New ‘SIM Card Cloning’ Scam In Town – How to be Careful

A 72-year-old senior citizen was bewildered when she got SMSs that around Rs 11 lakhs had been withdrawn from her bank. A Mumbai resident and a former US consulate employee got the shock of her life when she found that con men had found out her credit card details and booked flight tickets worth 11 lakhs through her bank money! Check out the scam that affected many so far, and you might be next.

How did this happen?

Well, the fraudsters first cloned her SIM card and then telephoned her bank for credit card details by pretending to be her. Once they got the details, the job was done.

But how can a SIM card be cloned?

SIM card cloning is a new kind of cyber crime that could leave you bankrupt. Hackers could find all your personal details and launder all your money.

Specialised software and a SIM card reader can copy all the information of a SIM card on another, blank one. It can also be done by sending over-the-air (OTA) commands to it through protected SMSes. Only professional hackers can clone a SIM by using high tech software.

How to find out whether a SIM card has been cloned?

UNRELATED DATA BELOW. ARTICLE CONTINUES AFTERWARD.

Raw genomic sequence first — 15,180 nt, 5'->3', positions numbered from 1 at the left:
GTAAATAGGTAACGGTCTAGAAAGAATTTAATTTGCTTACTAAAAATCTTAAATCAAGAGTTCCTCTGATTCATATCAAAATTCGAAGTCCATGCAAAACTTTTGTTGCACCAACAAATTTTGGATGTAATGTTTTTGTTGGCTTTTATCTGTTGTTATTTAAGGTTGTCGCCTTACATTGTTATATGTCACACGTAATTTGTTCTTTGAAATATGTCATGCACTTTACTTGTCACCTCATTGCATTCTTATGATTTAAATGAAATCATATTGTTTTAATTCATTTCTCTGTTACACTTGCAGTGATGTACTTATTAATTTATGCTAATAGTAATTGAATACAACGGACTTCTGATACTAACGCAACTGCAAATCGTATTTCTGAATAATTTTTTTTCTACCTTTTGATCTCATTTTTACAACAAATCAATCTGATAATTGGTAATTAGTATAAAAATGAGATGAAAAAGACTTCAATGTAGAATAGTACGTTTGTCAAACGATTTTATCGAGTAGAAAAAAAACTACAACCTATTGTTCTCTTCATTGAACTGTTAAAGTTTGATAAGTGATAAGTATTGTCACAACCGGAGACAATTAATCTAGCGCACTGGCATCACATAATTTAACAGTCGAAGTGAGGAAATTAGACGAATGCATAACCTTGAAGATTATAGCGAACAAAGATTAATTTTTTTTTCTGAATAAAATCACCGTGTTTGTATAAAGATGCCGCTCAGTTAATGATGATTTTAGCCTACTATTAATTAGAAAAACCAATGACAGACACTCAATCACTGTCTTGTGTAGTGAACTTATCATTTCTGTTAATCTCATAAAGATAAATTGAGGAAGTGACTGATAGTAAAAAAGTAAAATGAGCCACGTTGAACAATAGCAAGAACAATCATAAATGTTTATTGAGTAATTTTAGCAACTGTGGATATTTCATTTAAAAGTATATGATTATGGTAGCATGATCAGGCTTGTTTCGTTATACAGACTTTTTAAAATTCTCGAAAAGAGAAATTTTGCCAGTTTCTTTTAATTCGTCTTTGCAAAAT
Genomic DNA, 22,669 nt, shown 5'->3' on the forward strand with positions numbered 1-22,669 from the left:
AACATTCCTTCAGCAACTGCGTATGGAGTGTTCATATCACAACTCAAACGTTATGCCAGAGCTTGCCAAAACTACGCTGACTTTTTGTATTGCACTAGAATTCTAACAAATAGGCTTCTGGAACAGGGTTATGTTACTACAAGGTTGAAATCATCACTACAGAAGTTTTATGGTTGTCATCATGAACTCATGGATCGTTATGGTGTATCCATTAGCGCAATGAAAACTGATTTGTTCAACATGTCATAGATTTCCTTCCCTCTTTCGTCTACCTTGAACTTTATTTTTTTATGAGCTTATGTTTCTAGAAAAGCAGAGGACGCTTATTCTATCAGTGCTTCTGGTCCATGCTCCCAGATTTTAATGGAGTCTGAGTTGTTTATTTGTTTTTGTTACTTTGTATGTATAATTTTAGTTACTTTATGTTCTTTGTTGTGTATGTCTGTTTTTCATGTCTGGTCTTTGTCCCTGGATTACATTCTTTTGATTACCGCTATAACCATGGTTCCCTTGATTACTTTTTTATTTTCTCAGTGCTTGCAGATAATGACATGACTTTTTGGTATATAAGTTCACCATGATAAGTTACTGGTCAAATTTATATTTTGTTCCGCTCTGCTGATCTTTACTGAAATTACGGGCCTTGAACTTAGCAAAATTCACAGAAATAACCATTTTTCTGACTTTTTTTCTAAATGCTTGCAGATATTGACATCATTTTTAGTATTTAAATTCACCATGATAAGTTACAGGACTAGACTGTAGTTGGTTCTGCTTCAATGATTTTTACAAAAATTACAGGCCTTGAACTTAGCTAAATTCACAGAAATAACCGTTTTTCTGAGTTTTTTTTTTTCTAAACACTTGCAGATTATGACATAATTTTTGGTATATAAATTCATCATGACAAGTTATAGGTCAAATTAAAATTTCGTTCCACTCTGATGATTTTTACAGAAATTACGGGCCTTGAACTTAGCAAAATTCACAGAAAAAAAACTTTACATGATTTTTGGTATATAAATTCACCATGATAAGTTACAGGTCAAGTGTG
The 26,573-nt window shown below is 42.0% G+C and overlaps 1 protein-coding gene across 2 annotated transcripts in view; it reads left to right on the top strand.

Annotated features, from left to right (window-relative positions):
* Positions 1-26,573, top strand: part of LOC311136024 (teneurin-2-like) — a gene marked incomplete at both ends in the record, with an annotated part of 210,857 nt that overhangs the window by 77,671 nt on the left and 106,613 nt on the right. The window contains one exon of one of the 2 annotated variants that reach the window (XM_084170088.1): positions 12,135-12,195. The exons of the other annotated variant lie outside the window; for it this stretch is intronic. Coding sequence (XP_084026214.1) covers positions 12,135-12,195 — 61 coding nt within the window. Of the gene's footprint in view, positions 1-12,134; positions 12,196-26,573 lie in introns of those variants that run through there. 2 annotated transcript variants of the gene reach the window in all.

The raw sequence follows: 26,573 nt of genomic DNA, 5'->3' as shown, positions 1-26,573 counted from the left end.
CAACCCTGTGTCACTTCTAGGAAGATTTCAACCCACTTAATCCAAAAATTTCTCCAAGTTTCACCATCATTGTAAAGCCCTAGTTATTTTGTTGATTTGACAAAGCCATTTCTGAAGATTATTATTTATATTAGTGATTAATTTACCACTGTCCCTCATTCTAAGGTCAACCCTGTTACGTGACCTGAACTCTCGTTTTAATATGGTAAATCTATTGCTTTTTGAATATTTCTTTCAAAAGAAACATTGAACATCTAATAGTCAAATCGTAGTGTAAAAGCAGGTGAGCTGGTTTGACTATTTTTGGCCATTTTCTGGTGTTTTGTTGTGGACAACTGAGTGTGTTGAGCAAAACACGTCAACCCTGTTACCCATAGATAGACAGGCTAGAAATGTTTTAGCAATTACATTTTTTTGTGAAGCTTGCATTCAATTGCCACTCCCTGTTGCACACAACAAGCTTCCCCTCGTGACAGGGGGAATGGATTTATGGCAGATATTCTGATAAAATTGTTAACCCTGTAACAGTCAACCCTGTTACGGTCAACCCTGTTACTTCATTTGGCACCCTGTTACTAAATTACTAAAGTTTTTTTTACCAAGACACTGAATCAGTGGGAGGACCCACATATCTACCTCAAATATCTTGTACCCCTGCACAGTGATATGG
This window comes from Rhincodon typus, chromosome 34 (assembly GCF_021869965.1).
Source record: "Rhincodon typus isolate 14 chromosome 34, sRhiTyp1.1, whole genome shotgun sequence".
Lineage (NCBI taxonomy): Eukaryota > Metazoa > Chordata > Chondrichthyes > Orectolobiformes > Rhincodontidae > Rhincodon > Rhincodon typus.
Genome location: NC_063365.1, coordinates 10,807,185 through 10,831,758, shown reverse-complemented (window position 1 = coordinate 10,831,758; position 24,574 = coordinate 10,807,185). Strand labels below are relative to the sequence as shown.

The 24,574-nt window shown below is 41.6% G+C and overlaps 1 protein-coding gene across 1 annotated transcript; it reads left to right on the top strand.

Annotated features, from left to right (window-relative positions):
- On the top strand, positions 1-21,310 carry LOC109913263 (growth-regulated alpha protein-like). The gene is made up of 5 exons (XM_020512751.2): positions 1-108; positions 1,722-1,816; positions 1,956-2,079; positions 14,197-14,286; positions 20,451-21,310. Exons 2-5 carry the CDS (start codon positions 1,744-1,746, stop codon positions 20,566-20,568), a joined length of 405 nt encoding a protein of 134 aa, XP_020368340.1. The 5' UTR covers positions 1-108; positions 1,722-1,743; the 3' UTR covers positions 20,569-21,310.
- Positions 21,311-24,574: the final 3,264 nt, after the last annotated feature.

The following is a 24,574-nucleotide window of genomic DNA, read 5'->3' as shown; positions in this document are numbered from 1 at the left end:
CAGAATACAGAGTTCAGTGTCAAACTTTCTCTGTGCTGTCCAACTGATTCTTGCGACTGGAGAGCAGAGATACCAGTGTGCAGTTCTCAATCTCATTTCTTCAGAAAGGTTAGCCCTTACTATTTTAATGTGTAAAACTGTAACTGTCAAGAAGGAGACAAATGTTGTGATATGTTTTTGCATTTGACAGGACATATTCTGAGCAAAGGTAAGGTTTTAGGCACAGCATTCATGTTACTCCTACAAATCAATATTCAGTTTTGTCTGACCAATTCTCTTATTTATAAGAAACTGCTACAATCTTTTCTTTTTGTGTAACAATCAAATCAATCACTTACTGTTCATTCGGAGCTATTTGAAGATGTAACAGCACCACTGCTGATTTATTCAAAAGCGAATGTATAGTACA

Check your mobile bill. If you find a series of unknown numbers dialled from your phones then there’s something really fishy. Also, someone trying to reach you and getting a busy tone, even when you’re not on the phone, could be a sign that your SIM card getting cloned.

How should we prevent our SIM cards from getting cloned?

Be very careful about whom you give your phone to. If you want to give your phone for mobile servicing, then make sure you give it to only authorised servicing centres and take out the SIM cards before submitting your phone.

Do not pick up calls from numbers that flash ‘Unknown Number’ on your screen. Also avoid taking calls which begin with +92, +90 or +09.

In case you pick up such calls, and if the person on the other end asks you to dial a number, hang up immediately, because this can be the hackers trying to copy your contact details.

Try keeping a second number, that you don’t share with anybody, for bank work.


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3 Comments

  1. Verizon Fraud Victim on

    Add that to the article about credit card, debit card scammers.
    If you missed it, basically, use credit at the pump instead of debit
    and if the cashier anywhere happens to be “dropping a lot of people’s cards today”
    perhaps they are swiping on something hidden under the counter before actually running it for payment.

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